I'm wondering in your work, just thinking about it is a community health needs assessment ever something that you all take a look at when you are evaluating a project, you know.
Erica Blair: Well, yeah, so for the Kansas Healthy Food Initiative for us to work with a project, we have certain criteria. So we want to make sure that the project is committed to healthy foods. But we also are looking at, is this an underserved community? So that could come into place, I'm sure the health assessment and also we always look for community fit. So we're having conversations with people in the community and asking, is there a need for this? How would this impact the broader community? And I think a community health assessment would help make that point,
Provide all that data. So,
Michelle Rathman: yeah.
That's excellent. So, sustainability, we're kind of going down this path. I would love to see the correlation between your work and then what the USDA ERS at food, that food gap access looks like because the programs that you're, that you are providing assistance and funding for, how has that helped Kansas kind of jump off the map as a place where there's less and not more food insecurity but I just wonder about sustainability. So after someone is, receives that initial or an entity, whether it's a collaborative or whatnot, receives that initial nod, that infusion, you know, you're there groundbreaking, everyone's super happy after year one, year two, kind of how long do you monitor?
Is there a mechanism in place to monitor, milestones of success?
Erica Blair: You know, we do go back and check in, I suppose you could say to see how some of those projects are doing. We do what we call deep dive evaluations where we go and talk to the store owner or talk to people in the community, gather information, talk to customers to see, you know, how the project is doing.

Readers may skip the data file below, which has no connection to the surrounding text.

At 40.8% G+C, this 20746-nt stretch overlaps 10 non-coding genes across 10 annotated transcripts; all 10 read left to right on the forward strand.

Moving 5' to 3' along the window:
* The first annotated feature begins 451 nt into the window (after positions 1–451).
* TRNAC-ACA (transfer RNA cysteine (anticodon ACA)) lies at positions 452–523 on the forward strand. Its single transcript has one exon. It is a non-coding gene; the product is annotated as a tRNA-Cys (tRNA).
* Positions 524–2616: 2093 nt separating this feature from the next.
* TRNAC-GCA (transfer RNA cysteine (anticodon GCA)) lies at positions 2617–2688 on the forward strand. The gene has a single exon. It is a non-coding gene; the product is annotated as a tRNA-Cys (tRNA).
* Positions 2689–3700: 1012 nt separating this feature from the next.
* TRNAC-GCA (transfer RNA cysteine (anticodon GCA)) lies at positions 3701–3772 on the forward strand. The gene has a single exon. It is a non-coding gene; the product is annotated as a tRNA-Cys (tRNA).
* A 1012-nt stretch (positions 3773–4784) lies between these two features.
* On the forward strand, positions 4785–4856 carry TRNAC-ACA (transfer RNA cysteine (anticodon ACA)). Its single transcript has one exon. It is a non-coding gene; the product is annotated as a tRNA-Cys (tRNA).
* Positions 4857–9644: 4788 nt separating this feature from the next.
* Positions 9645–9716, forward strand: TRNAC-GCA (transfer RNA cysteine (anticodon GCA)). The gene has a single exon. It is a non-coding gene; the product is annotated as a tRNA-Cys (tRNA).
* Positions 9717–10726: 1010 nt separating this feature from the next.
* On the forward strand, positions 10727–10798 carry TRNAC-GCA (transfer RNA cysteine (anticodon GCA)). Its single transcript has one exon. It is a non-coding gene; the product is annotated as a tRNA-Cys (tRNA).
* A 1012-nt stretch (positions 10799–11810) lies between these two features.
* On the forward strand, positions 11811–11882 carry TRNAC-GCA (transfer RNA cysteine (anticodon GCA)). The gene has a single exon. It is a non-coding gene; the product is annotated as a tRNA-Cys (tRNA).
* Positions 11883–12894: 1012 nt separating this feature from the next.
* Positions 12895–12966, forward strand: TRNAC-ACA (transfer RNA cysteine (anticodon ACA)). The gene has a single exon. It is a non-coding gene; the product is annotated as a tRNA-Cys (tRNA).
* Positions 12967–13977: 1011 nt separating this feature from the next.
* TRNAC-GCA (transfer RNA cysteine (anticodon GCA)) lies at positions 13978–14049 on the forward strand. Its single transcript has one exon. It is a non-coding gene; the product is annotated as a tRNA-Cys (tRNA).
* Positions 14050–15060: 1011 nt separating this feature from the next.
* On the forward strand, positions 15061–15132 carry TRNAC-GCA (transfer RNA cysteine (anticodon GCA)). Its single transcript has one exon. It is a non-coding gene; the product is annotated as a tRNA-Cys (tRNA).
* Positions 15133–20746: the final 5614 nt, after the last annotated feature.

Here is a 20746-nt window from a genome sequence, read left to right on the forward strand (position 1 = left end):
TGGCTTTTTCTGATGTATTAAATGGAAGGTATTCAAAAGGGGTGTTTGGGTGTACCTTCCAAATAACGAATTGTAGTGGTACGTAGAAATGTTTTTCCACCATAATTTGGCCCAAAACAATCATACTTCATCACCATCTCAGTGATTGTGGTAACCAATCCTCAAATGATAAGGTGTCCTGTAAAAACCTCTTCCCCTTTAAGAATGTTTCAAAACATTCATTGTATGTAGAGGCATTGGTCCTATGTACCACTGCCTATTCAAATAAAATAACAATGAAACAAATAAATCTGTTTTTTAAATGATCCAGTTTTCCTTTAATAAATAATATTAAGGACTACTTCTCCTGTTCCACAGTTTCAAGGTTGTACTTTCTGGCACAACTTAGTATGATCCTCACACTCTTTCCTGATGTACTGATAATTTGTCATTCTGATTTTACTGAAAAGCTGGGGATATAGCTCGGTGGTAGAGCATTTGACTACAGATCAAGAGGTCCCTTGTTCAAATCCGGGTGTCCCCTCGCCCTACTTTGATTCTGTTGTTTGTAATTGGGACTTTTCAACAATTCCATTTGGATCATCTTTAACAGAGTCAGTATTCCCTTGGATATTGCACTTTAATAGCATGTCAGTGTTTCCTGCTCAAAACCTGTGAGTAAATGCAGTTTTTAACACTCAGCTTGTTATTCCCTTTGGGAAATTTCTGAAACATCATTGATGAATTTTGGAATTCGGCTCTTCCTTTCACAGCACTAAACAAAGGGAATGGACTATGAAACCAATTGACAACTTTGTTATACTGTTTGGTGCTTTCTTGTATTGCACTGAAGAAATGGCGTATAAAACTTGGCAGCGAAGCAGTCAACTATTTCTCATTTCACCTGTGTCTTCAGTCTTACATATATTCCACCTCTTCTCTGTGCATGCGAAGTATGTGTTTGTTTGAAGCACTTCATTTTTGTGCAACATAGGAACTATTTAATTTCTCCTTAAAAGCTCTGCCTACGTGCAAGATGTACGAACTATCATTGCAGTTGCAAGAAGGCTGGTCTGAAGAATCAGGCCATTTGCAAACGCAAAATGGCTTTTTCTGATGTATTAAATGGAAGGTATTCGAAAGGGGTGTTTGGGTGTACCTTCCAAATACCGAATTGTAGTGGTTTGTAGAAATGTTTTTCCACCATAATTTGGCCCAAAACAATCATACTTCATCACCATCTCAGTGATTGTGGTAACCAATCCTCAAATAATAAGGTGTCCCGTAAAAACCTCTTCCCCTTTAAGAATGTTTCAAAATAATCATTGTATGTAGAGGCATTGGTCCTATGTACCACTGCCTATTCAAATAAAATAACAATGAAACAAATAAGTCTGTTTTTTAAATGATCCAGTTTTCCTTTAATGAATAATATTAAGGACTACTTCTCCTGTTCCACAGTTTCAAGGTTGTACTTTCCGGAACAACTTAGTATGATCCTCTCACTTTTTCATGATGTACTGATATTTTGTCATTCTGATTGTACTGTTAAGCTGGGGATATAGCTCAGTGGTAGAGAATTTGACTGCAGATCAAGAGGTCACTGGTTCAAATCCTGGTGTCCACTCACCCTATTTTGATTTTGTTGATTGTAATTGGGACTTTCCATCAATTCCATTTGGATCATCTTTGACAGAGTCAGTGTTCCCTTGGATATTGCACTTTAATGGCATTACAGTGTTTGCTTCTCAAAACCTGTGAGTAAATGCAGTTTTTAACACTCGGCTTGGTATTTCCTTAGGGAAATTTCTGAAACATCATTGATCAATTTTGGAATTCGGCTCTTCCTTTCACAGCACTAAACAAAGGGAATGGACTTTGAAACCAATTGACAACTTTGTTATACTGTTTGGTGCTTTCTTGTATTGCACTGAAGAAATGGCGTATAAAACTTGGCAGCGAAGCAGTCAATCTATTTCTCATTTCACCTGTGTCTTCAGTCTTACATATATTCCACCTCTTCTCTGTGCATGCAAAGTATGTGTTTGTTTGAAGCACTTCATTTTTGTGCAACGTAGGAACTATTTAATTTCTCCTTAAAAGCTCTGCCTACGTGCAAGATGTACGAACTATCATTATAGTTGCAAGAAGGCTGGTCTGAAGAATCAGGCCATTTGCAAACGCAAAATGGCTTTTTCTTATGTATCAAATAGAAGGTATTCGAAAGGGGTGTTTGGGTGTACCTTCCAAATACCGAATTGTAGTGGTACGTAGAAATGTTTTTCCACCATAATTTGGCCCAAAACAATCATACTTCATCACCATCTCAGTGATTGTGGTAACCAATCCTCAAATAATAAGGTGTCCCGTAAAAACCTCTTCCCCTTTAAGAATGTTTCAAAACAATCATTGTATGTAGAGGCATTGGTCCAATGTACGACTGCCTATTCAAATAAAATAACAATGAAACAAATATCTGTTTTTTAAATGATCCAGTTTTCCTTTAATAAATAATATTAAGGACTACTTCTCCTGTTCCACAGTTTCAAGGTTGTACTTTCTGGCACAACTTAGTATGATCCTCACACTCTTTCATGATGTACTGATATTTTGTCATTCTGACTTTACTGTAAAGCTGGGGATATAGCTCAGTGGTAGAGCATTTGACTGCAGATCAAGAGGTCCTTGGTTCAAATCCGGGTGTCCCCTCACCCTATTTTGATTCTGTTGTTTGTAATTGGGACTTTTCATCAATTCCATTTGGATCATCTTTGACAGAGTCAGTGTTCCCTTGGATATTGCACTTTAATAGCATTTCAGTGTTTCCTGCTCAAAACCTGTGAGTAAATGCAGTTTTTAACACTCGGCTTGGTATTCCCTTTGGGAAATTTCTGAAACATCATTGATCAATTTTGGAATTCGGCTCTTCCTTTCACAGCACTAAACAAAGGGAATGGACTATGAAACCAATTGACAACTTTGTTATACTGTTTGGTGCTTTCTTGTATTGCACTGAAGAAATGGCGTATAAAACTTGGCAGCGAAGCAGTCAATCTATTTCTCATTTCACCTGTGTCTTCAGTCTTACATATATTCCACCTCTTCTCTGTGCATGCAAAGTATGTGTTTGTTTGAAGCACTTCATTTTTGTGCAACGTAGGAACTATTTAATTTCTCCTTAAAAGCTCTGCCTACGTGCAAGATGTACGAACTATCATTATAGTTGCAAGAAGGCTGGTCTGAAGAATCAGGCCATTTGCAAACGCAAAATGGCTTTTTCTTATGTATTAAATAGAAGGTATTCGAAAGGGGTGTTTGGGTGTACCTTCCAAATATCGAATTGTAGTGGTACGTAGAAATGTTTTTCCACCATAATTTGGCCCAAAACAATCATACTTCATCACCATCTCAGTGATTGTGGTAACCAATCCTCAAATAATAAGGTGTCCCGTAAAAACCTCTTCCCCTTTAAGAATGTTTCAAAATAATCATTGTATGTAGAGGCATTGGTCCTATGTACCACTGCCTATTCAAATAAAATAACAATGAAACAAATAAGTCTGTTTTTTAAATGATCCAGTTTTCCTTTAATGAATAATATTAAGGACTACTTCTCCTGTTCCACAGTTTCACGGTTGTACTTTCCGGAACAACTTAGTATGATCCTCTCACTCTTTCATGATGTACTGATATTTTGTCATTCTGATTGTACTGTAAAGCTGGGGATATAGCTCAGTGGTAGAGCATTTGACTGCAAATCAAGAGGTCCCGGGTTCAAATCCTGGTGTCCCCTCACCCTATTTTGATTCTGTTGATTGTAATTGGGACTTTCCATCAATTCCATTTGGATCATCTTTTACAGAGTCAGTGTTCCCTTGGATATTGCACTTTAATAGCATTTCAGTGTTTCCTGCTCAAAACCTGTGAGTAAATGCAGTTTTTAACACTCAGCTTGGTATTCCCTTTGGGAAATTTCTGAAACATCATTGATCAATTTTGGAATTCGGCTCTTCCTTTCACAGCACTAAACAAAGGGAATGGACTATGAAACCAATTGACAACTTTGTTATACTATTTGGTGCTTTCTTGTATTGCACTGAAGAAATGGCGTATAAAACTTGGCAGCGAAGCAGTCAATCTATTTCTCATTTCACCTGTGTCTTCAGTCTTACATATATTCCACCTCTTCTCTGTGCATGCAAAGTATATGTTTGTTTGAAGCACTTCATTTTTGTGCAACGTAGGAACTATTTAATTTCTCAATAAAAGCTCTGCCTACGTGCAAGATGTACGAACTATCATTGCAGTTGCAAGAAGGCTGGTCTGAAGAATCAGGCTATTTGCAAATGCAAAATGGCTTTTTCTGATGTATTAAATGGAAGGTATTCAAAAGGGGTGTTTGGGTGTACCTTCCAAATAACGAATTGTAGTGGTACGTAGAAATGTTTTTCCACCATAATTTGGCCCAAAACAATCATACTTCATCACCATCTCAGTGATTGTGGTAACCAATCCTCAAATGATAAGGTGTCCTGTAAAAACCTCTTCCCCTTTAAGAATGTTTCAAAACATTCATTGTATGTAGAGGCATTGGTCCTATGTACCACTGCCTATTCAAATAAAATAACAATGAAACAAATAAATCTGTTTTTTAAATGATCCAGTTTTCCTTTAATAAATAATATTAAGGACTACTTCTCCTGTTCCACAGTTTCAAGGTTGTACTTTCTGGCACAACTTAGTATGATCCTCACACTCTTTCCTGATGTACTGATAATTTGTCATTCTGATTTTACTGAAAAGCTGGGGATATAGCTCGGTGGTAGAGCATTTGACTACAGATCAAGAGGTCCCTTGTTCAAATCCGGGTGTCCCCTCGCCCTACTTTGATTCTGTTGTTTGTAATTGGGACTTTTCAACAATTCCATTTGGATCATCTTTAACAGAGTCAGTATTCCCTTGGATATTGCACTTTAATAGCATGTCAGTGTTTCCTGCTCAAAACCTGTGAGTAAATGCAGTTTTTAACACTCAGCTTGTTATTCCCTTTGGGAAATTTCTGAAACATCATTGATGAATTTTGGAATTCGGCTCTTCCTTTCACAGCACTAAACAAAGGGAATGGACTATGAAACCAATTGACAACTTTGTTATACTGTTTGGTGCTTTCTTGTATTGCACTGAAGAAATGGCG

But overall, I think, yeah, some of those, some of that sustainability comes back to some of the things that we've already talked about in terms of community support and making sure that there's a lot of engagement with the community on several levels, having strong relationships and buy in. That's really, really key.
And also these stores are, they have a lot of tough competition with dollar stores and super centers. So they really have to make sure that they're standing out in some way and differentiating themselves. So, one way that we've seen that is. Through the products that they offer, like local food, a lot of those larger chains just aren't, they don't have that availability as much as a local grocer could have.
So, yeah, having, those other options or co-locating with other businesses or, providing hot lunches or a deli, some of those, additional offerings have made some of those projects very successful.
Michelle Rathman: Being able to do so to a much earlier point about it being affordable because you and I also talked earlier and I have told this story before, you know, when we go and we are talking about policy here and I think it's important for us to understand how to effectively advocate for access to healthy food.
I work in a lot of rural communities where there's heavy duty tourism. And, you know, major parts of the year and the items on the independent retail grocery store are so darned expensive. It makes it really challenging for people. So I think there's a lot to be said about finding a striking a balance of profitability and affordability which we won't get into.
But the last question I have for you is again, you know, someone has to start the conversation. And at the end of the day, some of the funding, and we didn't really get into that because I know there's a whole rural healthy food financing kind of entity as well, but you know, at the end of the day, people have to be able to advocate for their own community and everything you share with us today is so local.